A signature is a little bit of abra-cadabra. Take legislation, for example: some words on a paper transform from Bill to Law because the hand of a head honcho makes some inky swoops. But no ink was involved when President Bill Clinton signed in the Electronic Signatures in Global and National Commerce Act of 2000 (E-SIGN). The law, which established electronic signing as legally identical to the ink-on-paper kind, was made official through the President’s electronic signature ID.

E-SIGN states that a contract or signatures “may not be denied legal effect, validity, or enforceability solely because it is in electronic form.” And with that, voila: electromagnetic traces flowing and jumbling through the air and recombining into pixels on a screen now hold the same authority of a fleshy hand clenched around a pen.

But though E-SIGN — and its state-level equivalent, the Uniform Electronic Transactions Act (UETA) — seem to be a product of the digital age, they have deeper legal roots. In 1869 the New Hampshire Supreme Court found that a signature was a signature, whether it was written

“with a steel pen an inch long attached to an ordinary penholder, or whether his pen be a copper wire a thousand miles long. In either case the thought is communicated to the paper by the use of the finger resting upon the pen; nor does it make any difference that in one case common record ink is used, while in the other case a more subtle fluid, known as electricity, performs the same office.” (Howley v. Whipple, 48 N.H. 487, 488 (1869))

The dot-dot-dash of Morse code gave way to the gurgle-whine of fax machines in the 80s, and since then the abra-cadabra of signatures just keeps growing more abstract. And yet it works. People buy and sell, make promises and (more-or-less) keep them — and they’re doing it in ever-faster and more efficient ways.

It’s true that electronic signatures can be vulnerable to forgery and fraud, but let’s not romanticize the papery past. The typical digital version contains more evidence that a particular person signed a document at a particular time than it’s traditional pen-and-ink forebearers can. Within the legal community, e-signatures have long been trusted: in addition to being consistently upheld in court as valid, federal courts themselves have gone paperless, meaning their judges all sign their orders digitally. The legitimacy of the act is woven deep into the legal world.

Signed, Sealed, Delivered — But Is It Yours? E Signature Authenticity Questioned in Court.

But as legal scholars Moringiello and Reynolds note, “laws like E-SIGN and UETA answer the question ‘is it a signature,’ but not the question ‘is it YOUR signature.’” The legislation deliberately leaves open the question of what exactly qualifies as an e-signature (you can’t get much more vague than the E-SIGN definition of “an electronic sound, symbol, or process”). This means that when someone disputes the authenticity of a digital john-hancock, the question goes to the courts, where each jurisdiction has their own series of rules and tests to determine authenticity. There are rarely clear tests or rules for determining authenticity, with courts broadly “consider[ing] the context and surrounding circumstances, including the parties’ conduct.”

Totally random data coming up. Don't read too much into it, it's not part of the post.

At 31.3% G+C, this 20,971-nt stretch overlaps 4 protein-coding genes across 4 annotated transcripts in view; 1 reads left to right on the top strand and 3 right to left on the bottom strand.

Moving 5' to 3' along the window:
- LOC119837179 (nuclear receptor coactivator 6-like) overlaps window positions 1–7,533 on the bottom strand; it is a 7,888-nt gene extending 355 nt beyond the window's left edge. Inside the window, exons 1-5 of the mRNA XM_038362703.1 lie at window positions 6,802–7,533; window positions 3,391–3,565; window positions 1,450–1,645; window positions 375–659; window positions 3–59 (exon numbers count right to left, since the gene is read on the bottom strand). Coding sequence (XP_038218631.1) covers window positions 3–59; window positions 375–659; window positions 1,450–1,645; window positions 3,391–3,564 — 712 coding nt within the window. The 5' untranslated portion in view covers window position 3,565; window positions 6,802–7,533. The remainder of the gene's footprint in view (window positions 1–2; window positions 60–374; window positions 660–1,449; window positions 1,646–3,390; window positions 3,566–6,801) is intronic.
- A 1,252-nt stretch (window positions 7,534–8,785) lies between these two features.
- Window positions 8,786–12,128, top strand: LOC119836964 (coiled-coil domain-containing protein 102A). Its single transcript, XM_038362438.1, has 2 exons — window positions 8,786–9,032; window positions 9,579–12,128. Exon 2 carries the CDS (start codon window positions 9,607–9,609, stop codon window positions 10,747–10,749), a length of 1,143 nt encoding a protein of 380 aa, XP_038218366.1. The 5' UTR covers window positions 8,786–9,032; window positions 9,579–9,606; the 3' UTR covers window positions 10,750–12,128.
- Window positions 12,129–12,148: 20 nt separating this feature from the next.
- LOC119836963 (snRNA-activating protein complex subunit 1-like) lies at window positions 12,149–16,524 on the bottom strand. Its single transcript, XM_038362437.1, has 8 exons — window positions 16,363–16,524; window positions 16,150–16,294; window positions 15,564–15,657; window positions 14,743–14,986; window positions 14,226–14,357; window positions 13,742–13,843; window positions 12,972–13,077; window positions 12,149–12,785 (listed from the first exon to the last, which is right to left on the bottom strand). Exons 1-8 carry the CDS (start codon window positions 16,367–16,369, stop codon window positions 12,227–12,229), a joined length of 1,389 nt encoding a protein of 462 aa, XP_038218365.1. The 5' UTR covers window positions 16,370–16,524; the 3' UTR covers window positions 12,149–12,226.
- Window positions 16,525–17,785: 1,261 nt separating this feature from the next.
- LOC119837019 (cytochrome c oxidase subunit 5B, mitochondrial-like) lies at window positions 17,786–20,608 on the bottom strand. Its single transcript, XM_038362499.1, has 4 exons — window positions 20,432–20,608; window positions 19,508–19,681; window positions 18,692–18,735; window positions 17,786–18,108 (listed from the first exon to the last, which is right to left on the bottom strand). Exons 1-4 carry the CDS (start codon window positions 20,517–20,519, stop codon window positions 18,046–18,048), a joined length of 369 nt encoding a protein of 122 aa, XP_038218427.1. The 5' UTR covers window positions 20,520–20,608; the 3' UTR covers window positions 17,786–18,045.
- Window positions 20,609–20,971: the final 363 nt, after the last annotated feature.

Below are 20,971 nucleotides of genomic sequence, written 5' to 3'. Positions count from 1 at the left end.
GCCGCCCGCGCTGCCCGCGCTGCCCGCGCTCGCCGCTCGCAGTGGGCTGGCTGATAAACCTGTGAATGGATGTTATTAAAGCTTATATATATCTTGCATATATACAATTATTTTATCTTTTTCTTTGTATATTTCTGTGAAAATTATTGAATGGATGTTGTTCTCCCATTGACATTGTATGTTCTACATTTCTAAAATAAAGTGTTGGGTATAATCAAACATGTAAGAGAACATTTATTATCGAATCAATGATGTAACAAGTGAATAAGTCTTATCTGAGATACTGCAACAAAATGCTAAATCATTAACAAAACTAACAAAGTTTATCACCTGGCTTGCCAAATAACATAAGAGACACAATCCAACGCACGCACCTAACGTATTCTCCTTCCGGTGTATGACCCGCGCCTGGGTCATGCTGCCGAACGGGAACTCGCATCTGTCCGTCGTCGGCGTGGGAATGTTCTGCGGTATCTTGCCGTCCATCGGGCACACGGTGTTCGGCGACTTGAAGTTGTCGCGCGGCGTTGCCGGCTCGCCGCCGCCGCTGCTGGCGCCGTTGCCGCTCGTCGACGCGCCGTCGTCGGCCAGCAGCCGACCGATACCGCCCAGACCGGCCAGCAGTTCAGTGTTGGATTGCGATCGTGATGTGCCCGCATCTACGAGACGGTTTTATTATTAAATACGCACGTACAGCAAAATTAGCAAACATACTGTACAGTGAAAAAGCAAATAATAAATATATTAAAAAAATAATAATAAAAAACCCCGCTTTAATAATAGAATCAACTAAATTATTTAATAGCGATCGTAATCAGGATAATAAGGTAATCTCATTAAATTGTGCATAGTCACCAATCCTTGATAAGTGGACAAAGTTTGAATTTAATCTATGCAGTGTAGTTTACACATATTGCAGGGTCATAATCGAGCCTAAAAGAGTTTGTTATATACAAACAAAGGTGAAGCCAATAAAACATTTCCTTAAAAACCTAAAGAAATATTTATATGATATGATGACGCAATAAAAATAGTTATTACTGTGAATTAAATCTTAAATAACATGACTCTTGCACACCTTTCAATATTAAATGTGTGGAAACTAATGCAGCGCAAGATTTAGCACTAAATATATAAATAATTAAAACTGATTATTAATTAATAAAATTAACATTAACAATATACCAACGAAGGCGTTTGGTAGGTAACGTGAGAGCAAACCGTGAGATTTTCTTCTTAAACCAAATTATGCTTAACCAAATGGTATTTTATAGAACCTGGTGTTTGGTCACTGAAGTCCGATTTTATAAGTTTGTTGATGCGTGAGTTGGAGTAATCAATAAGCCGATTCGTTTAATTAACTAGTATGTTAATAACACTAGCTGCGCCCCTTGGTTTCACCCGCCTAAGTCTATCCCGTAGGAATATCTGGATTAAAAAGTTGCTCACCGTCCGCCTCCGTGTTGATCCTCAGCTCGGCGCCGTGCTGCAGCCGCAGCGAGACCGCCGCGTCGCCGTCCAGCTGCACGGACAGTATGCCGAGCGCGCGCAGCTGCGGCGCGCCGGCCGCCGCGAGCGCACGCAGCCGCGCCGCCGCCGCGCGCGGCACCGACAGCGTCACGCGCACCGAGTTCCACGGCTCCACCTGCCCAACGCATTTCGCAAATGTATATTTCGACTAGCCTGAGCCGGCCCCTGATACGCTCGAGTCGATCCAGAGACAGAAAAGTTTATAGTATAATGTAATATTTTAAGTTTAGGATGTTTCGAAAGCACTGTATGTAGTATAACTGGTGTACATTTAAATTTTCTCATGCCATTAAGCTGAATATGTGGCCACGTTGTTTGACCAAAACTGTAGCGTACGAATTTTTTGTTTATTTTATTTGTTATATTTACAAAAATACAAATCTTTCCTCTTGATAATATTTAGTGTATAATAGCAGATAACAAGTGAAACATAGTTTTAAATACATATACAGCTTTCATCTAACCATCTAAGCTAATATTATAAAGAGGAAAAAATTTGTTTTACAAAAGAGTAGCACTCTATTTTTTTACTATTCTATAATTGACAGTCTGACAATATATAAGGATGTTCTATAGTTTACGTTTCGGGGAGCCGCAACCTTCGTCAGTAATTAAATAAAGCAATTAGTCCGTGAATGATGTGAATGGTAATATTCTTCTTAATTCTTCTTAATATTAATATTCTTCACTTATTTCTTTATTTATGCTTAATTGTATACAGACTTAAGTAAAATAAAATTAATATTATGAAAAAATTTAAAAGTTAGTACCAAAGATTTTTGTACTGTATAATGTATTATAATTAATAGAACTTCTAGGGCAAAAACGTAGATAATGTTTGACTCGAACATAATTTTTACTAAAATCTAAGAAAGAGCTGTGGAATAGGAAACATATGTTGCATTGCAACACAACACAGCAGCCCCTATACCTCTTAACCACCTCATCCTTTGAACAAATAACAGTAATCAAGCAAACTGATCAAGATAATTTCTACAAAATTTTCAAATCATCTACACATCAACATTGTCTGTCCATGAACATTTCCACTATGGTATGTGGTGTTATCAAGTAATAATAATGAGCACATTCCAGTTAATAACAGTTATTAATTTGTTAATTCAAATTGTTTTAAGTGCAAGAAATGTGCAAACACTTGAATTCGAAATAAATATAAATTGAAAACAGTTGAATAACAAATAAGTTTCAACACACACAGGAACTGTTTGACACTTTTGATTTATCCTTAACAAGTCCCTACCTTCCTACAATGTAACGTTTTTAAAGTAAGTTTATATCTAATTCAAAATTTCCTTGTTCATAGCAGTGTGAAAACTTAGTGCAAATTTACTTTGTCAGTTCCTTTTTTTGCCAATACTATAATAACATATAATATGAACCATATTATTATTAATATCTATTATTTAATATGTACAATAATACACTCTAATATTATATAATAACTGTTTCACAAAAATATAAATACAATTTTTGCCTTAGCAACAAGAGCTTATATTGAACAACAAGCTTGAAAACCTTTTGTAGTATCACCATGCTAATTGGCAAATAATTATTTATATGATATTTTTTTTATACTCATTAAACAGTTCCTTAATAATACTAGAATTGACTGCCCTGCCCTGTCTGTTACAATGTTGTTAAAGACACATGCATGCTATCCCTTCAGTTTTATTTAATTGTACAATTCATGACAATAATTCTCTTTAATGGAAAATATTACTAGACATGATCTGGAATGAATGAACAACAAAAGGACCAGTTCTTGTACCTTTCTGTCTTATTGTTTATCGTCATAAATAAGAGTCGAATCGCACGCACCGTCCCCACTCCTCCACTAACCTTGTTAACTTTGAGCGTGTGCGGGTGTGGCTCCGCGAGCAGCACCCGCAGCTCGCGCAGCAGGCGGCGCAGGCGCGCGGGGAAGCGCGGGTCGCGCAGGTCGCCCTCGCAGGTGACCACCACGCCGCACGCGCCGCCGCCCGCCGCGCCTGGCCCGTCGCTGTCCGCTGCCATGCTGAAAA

“laws like E-SIGN and UETA answer the question ‘is it a signature,’ but not the question ‘is it YOUR signature.’”

The times when courts have rejected the authenticity of e-signatures are instructive to those who want to use this new technology in their practice. Take Kerr v. Dillard Store Services, Inc., for example (No. CIV A 07-2604-KHV, 2009 WL 385863, (D. Kan. Feb. 17, 2009)). Dillards argued Kerr couldn’t sue them for discrimination because she signed an arbitration agreement electronically when she was an employee. But Kerr claimed she did no such thing — that rather the agreement was signed (by clicking a button online) by a supervisor instead. The court found:

“The problem with Dillard’s position is that it did not have adequate procedures to maintain the security of intranet passwords, to restrict authorized access [. . .], to determine whether electronic signatures were genuine or to determine who opened individual emails [. . .] Dillard’s has not demonstrated the efficacy of its security procedures with regard to electronic signatures. Therefore, its version of events is no more likely true than the plaintiff’s. For these reasons, this case basically turns on the burden of proof. Dillard’s has the burden of proof and its evidence that plaintiff executed the arbitration agreement is not persuasive. On this record, the Court cannot find that it is more likely than not true that the plaintiff executed the electronic agreement to arbitrate.”

A similar finding arises in Ruiz v. Moss Bros. Auto Grp. (232 Cal. App. 4th 836, 844, 181 Cal. Rptr. 3d 781, 788 (2014)), again regarding an arbitration clause. When Ruiz claimed he couldn’t remember ever electronically signing the agreement, the defendants couldn’t offer up any convincing proof that he did.

“In the face of Ruiz’s failure to recall electronically signing the 2011 agreement, the fact the 2011 agreement had an electronic signature on it in the name of Ruiz, and a date and time stamp for the signature, was insufficient to support a finding that the electronic signature was, in fact, “the act of” Ruiz. [. . .] For the same reason, the evidence was insufficient to support a finding that the electronic signature was what Moss Bros. claimed it was: the electronic signature of Ruiz.”